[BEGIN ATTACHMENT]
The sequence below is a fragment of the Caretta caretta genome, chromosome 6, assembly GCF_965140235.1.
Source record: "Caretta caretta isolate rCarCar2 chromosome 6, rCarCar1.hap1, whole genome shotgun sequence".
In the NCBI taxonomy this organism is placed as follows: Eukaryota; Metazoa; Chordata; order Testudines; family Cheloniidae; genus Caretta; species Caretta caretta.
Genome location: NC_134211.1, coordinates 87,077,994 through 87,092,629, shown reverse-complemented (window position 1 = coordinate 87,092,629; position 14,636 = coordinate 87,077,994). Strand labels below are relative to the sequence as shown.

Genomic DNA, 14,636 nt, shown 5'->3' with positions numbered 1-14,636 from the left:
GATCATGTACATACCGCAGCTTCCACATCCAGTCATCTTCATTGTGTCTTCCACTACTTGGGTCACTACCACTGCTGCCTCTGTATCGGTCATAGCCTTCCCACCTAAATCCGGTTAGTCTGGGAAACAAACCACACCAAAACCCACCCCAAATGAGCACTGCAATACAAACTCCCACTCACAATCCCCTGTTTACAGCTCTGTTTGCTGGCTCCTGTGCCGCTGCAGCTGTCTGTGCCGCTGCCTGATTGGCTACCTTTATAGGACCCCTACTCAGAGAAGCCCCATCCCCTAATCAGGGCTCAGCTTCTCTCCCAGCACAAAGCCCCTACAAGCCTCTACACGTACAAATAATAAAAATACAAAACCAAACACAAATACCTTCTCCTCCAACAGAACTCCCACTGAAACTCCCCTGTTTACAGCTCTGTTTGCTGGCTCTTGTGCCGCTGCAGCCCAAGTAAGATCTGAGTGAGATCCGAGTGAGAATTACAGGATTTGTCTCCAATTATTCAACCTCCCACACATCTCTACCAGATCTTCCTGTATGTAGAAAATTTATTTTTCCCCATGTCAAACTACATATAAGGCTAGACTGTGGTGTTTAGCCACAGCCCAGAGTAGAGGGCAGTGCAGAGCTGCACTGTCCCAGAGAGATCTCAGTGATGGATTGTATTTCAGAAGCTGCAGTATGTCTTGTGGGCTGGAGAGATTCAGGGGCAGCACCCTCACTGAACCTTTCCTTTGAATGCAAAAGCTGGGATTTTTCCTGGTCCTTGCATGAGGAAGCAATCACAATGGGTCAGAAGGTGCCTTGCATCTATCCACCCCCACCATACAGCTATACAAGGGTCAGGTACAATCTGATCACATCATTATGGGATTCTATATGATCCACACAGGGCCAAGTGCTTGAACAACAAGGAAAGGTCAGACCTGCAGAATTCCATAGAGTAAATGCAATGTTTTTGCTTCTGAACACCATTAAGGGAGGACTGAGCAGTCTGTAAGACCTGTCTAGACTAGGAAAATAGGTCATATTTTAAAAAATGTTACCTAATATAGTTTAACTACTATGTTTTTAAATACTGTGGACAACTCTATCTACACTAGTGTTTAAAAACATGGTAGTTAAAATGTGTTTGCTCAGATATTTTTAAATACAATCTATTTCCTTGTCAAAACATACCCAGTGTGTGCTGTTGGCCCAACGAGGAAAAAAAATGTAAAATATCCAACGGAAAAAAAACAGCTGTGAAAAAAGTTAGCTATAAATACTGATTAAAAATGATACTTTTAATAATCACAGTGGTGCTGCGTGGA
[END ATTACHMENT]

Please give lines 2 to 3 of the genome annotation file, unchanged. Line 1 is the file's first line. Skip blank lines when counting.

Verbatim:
Source record: "Caretta caretta isolate rCarCar2 chromosome 6, rCarCar1.hap1, whole genome shotgun sequence".
In the NCBI taxonomy this organism is placed as follows: Eukaryota; Metazoa; Chordata; order Testudines; family Cheloniidae; genus Caretta; species Caretta caretta.